Risk of surgical site infection in hand trauma, and the impact of the SARS-CoV-2 pandemic: A cohort study.
Baldwin AJ., Jackowski A., Jamal A., Vaz J., Rodrigues JN., Tyler M., Murray A., Wormald JCR.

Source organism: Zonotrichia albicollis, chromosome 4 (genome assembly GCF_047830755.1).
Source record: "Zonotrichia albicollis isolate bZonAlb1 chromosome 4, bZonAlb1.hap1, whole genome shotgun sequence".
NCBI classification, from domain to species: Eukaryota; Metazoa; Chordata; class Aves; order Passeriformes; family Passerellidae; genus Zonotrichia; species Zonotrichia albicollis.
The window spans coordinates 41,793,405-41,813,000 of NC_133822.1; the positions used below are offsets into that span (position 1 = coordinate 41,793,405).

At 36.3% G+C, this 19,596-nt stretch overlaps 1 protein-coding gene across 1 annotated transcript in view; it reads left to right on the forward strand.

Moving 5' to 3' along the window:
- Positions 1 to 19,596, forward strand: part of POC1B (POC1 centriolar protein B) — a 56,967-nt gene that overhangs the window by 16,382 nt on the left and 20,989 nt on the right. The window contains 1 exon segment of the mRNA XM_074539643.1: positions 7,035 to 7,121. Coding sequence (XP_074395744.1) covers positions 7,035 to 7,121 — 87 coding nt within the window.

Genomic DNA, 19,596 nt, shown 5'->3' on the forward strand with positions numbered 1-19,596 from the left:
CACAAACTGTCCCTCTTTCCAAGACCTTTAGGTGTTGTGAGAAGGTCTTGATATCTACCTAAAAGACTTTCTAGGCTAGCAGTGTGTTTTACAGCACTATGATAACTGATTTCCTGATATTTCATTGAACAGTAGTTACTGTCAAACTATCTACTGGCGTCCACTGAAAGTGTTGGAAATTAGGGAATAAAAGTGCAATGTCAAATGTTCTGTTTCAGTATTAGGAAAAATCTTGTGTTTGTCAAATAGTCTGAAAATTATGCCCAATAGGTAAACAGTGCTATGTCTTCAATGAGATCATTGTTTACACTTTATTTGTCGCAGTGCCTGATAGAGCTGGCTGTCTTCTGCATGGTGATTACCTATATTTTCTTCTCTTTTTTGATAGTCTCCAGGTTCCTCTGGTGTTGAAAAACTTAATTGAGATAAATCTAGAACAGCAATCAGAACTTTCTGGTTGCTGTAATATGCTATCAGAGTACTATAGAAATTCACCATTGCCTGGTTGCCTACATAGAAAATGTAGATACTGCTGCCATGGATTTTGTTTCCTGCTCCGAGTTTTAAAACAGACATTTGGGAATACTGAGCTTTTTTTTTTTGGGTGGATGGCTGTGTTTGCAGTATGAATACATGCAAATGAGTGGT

BACKGROUND: Despite the ubiquity of hand trauma, there remains insufficient published data to reliably inform these patients of surgical site infection (SSI) risk. We describe the risk of SSI in a single-centre cohort of patients with hand trauma, with an analysis of the impact of the coronavirus disease-2019 (COVID-19) pandemic. METHODS: Retrospective data collection of consecutive patients who underwent surgery for hand and wrist trauma in a single plastic surgery centre over two, three-month periods. Demographic, injury and operative details, alongside prophylactic antibiotic use, were recorded. Burn injuries and wounds infected at presentation were excluded. Presence of SSI at 30 days (90 days if a surgical implant was used) was assessed. RESULTS: Overall, 556 patients - 'Pre-COVID-19' (n = 310) and 'During COVID-19' (n = 246) - were included. Risk of SSI was 3.6% in the aggregated cohort. Female patients were more likely to develop an SSI, even when adjusted for their greater prevalence of bite aetiologies (adj OR 2.5; 95% CI, 1.00-6.37 and p